Get ready for new regulation

Wondering what new wave of regulation is coming our way? Chairman Mary Schapiro of the Securities and Exchange Commission today offered an outline in a speech to the Council of Institutional Investors.

Schapiro’s agenda for the SEC in 2009 includes proposals for new disclosure requirements, proxy and compensation changes, and other ideas that investor relations teams will want to watch closely.

The initiatives will focus on strengthening the hand of shareholders in electing boards of directors and holding them accountable:

  • In May, the SEC will consider a proxy access regulation to ensure that shareholders “have a meaningful opportunity to nominate directors.” Details to come, but one option was considered before. As MarketWatch reports: “A similar approach was introduced by ex-SEC Chairman William Donaldson in 2003, however it was never approved. Labor-backed investors and activist hedge funds have pushed for the authority; however corporations have opposed it arguing that investors with special interests such as labor unions would push their agenda at the expense of the company’s effort to improve share-value.”
  • The SEC will consider requiring more disclosure on board nominees – data on a candidate’s experience, qualifications and skills, beyond the current brief description of recent experience.
  • The Commission may require boards to disclose reasons for using a particular leadership structure — such as an independent chair, non-independent chair, or combined CEO and chairmanship.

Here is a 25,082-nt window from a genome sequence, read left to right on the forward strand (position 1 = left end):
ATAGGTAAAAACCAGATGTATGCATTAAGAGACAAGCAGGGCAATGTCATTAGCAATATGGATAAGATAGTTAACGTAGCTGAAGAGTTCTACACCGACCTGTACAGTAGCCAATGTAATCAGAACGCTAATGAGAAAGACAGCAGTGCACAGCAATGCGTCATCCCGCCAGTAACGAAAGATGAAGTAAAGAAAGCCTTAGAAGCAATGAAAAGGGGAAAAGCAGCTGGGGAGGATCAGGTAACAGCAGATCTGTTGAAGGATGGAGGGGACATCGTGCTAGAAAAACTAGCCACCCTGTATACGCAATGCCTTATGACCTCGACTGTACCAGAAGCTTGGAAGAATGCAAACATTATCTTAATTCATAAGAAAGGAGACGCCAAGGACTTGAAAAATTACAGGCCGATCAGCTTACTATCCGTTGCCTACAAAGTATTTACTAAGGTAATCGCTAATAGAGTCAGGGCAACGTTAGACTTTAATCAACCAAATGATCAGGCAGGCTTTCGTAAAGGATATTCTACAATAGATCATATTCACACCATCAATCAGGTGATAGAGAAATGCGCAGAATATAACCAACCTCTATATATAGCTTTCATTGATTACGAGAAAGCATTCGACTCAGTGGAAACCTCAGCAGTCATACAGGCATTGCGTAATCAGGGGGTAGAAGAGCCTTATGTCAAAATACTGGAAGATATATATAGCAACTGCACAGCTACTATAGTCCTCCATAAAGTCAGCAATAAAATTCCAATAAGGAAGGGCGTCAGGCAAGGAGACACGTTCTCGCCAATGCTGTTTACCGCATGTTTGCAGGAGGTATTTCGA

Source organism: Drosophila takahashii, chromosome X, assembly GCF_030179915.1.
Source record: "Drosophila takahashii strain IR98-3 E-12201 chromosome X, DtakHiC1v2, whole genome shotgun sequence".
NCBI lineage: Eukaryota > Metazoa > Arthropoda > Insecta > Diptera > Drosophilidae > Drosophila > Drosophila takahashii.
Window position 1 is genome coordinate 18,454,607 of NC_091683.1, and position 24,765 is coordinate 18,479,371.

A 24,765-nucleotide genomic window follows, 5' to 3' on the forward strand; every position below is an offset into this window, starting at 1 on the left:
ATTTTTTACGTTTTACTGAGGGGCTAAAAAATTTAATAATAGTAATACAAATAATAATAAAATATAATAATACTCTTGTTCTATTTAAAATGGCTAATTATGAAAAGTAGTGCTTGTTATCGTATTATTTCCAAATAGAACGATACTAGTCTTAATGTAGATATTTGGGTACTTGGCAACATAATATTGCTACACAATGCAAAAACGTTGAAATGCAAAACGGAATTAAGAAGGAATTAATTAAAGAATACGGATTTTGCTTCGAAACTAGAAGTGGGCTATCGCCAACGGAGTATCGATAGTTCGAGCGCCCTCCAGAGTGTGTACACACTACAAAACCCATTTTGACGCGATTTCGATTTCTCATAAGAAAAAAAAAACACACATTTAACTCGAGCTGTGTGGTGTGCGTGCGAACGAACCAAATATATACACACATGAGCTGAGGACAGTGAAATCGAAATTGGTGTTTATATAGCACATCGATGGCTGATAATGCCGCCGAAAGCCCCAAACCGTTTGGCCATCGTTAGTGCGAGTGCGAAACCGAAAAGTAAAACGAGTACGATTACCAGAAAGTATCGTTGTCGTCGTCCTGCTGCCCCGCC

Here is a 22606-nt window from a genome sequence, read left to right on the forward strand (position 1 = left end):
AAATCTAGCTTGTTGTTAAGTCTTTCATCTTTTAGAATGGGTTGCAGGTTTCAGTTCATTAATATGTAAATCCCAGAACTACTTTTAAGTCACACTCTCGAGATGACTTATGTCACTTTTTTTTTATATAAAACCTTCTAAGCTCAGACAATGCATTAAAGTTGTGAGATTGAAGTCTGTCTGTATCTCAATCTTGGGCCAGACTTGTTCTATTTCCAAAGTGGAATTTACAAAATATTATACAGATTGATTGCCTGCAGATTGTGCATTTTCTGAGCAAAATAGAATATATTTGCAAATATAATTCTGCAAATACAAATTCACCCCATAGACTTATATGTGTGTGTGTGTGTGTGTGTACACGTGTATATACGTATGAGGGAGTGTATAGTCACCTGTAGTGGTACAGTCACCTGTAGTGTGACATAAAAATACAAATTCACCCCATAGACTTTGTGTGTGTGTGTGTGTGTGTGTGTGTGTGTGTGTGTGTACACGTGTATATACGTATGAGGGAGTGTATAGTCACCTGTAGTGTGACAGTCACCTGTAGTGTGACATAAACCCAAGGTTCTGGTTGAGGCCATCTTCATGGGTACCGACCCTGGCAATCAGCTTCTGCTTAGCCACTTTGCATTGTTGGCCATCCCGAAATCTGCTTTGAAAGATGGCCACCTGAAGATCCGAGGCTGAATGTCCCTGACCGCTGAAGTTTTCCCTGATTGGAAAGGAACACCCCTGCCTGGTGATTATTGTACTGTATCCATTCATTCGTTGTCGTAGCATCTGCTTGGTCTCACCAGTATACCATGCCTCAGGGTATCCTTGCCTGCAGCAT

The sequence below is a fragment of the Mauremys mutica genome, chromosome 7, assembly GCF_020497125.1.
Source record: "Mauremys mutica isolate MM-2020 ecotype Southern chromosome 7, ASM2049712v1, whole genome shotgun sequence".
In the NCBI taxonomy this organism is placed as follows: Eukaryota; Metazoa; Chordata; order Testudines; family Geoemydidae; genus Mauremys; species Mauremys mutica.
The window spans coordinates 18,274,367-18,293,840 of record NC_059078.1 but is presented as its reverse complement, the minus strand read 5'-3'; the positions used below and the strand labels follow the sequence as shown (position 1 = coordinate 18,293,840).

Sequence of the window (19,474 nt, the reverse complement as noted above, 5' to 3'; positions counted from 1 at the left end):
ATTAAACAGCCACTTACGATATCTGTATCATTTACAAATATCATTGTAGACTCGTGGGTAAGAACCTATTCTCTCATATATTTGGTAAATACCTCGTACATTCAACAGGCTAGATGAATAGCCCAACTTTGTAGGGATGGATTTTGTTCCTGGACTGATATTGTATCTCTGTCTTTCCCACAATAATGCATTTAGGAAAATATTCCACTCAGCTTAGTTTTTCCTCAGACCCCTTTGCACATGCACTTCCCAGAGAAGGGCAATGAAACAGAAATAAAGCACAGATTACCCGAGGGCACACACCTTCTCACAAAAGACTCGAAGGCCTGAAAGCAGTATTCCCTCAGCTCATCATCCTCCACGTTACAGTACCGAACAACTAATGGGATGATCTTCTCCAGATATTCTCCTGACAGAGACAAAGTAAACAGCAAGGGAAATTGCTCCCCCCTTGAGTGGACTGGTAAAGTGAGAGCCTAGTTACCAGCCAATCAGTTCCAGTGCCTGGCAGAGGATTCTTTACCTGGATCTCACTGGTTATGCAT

• Schapiro will seek more compensation disclosure, such as how executive pay drives management’s behavior, including risk-taking. She also wants companies to explain their overall comp approach, beyond highest-paid officers, and reveal consultants’ conflicts of interest.
  • In risk management, the chairman has asked the staff to develop a proposal “that looks to providing investors, and the market, with better insight into how each company and each board addresses these vital tasks.”

In addition, the SEC tomorrow will consider alternatives for limiting short selling – a thorn in the financial side for some companies and IR teams.

The devil is always in the details, and regulatory expansions can be especially devilish when they spring from political outcry. The media are describing the public’s current attitude, especially in Washington, as a “rage” brought on by bear-market investor losses and corporate scandals.

No doubt, securities lawyers will continue to have plenty of work ahead. IR practitioners should keep an eye on the SEC to prepare for what’s coming.


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